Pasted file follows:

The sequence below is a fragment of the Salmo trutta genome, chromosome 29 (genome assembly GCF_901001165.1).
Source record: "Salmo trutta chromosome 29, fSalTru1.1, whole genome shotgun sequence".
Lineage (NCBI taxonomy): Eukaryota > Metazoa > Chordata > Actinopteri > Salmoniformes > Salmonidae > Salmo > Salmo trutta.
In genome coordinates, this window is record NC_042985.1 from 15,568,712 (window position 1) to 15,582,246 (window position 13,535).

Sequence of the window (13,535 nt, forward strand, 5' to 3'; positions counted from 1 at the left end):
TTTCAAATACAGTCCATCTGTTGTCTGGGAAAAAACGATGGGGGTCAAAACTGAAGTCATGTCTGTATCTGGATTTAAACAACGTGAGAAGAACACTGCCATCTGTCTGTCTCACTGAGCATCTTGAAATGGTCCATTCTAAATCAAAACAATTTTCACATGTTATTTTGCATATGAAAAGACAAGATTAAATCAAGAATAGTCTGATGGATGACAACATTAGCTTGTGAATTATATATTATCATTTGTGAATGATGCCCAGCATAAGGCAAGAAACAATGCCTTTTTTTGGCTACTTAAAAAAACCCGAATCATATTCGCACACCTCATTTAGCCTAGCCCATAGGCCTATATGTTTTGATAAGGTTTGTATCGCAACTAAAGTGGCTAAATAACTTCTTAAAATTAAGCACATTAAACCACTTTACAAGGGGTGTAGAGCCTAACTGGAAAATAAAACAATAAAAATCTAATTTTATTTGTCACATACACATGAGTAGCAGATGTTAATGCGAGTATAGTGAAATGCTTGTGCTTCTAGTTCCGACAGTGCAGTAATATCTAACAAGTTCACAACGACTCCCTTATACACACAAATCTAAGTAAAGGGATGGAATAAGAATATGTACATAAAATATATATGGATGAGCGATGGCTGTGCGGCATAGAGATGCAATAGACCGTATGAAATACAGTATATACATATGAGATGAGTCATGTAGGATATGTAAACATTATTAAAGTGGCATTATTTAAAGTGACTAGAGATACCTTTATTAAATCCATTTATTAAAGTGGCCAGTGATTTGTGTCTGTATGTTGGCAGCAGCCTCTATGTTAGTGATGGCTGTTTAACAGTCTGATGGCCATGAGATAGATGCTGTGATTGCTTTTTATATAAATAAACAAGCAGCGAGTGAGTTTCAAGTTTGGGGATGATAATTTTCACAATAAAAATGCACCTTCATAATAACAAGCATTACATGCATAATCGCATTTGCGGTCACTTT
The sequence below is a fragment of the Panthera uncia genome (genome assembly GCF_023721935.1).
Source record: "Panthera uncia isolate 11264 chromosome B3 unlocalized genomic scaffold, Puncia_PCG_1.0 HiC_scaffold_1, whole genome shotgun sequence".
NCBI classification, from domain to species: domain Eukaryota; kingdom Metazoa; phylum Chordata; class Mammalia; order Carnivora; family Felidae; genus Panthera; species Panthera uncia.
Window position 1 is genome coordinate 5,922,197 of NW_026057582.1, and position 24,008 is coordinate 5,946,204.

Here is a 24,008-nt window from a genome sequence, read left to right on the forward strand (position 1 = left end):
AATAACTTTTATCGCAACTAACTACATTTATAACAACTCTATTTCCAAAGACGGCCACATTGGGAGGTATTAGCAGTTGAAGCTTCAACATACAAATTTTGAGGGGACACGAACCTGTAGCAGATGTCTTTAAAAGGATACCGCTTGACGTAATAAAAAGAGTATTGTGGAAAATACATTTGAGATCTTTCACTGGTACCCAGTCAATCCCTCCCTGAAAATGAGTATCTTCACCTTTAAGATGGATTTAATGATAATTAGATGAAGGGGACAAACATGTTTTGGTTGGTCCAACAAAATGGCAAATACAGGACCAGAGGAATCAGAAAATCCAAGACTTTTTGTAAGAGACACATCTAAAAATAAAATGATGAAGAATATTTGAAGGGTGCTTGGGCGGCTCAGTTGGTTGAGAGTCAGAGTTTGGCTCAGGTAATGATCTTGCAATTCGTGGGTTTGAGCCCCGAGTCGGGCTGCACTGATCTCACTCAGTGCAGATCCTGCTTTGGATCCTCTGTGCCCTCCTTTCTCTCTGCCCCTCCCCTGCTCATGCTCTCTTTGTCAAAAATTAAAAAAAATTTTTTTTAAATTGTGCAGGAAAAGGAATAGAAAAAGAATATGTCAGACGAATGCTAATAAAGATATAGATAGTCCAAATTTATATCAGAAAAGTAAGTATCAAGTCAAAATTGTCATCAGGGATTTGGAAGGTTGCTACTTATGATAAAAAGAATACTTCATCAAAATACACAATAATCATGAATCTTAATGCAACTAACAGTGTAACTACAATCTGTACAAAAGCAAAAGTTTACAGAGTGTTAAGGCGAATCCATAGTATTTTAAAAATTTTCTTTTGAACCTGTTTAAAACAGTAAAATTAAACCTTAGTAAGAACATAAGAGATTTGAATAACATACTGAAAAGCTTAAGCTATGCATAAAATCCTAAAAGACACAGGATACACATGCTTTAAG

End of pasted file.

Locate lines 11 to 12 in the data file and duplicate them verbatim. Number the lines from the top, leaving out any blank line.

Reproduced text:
Here is a 24,008-nt window from a genome sequence, read left to right on the forward strand (position 1 = left end):
AATAACTTTTATCGCAACTAACTACATTTATAACAACTCTATTTCCAAAGACGGCCACATTGGGAGGTATTAGCAGTTGAAGCTTCAACATACAAATTTTGAGGGGACACGAACCTGTAGCAGATGTCTTTAAAAGGATACCGCTTGACGTAATAAAAAGAGTATTGTGGAAAATACATTTGAGATCTTTCACTGGTACCCAGTCAATCCCTCCCTGAAAATGAGTATCTTCACCTTTAAGATGGATTTAATGATAATTAGATGAAGGGGACAAACATGTTTTGGTTGGTCCAACAAAATGGCAAATACAGGACCAGAGGAATCAGAAAATCCAAGACTTTTTGTAAGAGACACATCTAAAAATAAAATGATGAAGAATATTTGAAGGGTGCTTGGGCGGCTCAGTTGGTTGAGAGTCAGAGTTTGGCTCAGGTAATGATCTTGCAATTCGTGGGTTTGAGCCCCGAGTCGGGCTGCACTGATCTCACTCAGTGCAGATCCTGCTTTGGATCCTCTGTGCCCTCCTTTCTCTCTGCCCCTCCCCTGCTCATGCTCTCTTTGTCAAAAATTAAAAAAAATTTTTTTTAAATTGTGCAGGAAAAGGAATAGAAAAAGAATATGTCAGACGAATGCTAATAAAGATATAGATAGTCCAAATTTATATCAGAAAAGTAAGTATCAAGTCAAAATTGTCATCAGGGATTTGGAAGGTTGCTACTTATGATAAAAAGAATACTTCATCAAAATACACAATAATCATGAATCTTAATGCAACTAACAGTGTAACTACAATCTGTACAAAAGCAAAAGTTTACAGAGTGTTAAGGCGAATCCATAGTATTTTAAAAATTTTCTTTTGAACCTGTTTAAAACAGTAAAATTAAACCTTAGTAAGAACATAAGAGATTTGAATAACATACTGAAAAGCTTAAGCTATGCATAAAATCCTAAAAGACACAGGATACACATGCTTTAAG